Among unsure former teammates, my memoir, Walk-On has caused a stir. Many were cautious in asking about it. One asked quietly, ”Thomas I was nice to you wasn’t I?” “Of course,” I said with my fingers crossed. Two concerned women, cornered me and blurted out, “I’m not in that book am I?”
There was one flashback to yesteryear. One of the former footballers, whiskey breath and all, felt the need to tell me and James and any one else who would listen, how he now felt like he was a black man and the one final wish in his life was to f— a black woman. “I feel black,” he announced. He embarrassed his wife as he continued with his faux soul brother act. “Just one time I’d like to f— a black woman,” he kept telling me. We begged off and fled back to the Presidents suite.
The game: I’m sure the spread offense will get better, but will it be good enough to beat the better teams in the SEC? It’s hard to say, “yes” right now. The offensive coordinator says Auburn will throw the ball even more than we did against LSU. Hell, that’s a no-brainer when you can’t run. Don’t know what happened to the “Bow your neck up and shove it down their throats” lineman and running backs we had before. The personnel is still there. But the linemen are pass blocking NFL caliber defensive ends almost every play with no running threat. Hell, let’s run a dive so our guys can fire off and knock the shit out of them every once in a while. Mario Fanning doesn’t even carry the ball (enough said). Ben Tate, a good runner, spends his running plays trying to go east-west. In the SEC that’s a waste of a good down. If you ain’t hitting it north-south, forget it. Tristan Davis fumbled once. That’s it for him.
The offense has been bad the last three years. Last year’s quarterback, Brandon Cox, was shot after the Georgia game of 2006. Offensive coordinator, Al Borges was very limited in what he could call with Cox. A pass over the middle had the whole stadium and AU fans watching television, cringing. The new quarterback wears Cox’s number 12. Enough said. If Kodi Burns can’t play alongside this guy, he doesn’t deserve a scholarship. Can 90,000 fans all be wrong? If Burns doesn’t know the system, the coach should teach it to him. That’s his job.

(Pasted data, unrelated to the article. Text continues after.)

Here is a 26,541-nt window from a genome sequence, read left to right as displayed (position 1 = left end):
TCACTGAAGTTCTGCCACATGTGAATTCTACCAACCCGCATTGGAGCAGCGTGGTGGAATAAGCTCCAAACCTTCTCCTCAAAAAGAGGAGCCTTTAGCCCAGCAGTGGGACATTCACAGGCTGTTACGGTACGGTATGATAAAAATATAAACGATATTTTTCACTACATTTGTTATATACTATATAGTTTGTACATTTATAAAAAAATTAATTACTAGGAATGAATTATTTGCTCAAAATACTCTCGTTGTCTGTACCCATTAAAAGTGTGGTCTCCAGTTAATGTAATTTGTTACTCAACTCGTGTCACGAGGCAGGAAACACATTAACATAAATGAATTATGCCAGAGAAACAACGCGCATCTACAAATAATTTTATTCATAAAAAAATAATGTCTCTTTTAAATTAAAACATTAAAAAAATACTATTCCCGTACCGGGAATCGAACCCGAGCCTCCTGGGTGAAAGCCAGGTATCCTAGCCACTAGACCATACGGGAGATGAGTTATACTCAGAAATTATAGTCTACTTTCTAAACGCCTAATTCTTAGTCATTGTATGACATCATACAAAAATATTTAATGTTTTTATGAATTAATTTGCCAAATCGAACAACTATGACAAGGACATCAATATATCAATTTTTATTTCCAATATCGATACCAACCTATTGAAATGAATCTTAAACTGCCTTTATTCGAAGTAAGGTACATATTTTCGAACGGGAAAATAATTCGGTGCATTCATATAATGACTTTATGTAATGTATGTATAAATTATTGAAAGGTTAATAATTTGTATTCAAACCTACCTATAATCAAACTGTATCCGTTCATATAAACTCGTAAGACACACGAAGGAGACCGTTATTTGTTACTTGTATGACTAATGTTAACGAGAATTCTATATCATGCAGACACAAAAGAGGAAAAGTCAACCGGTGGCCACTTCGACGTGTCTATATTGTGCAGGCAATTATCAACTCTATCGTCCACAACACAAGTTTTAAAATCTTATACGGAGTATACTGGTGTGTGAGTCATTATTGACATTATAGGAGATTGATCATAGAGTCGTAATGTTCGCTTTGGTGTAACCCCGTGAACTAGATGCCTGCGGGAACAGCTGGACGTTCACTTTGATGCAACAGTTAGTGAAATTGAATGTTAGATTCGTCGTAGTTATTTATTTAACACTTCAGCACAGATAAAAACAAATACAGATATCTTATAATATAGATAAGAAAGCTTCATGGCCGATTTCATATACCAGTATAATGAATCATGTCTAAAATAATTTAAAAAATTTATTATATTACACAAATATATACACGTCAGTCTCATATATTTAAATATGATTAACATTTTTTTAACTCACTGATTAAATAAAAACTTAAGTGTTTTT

Also, forget the numbers. The numbers don’t mean anything. I saw the game. These pop gun offenses without a running quarterback can pile up big numbers and beat teams when you have the talent edge. The offensive coordinator says the quarterback played good against LSU. I saw the game. I hope he gets better.
At the end of the night, James and I boarded the elevator to begin the quarter mile trek back to the car. In the crowded elevator, a man struck up a conversation with James. “Did you play here,” he asked? “Yes,” James responded. He then asked me. I nodded, “Yes.” Another gentleman on the elevator pointed to James and told the inquirer, “He was the first.” The questioner didn’t get it. But, the other man didn’t go further, not feeling comfortable saying the first “what” on the elevator. Finally, I told the inquisitive man, “James was the first black football player at Auburn.” The man looked at James admiringly.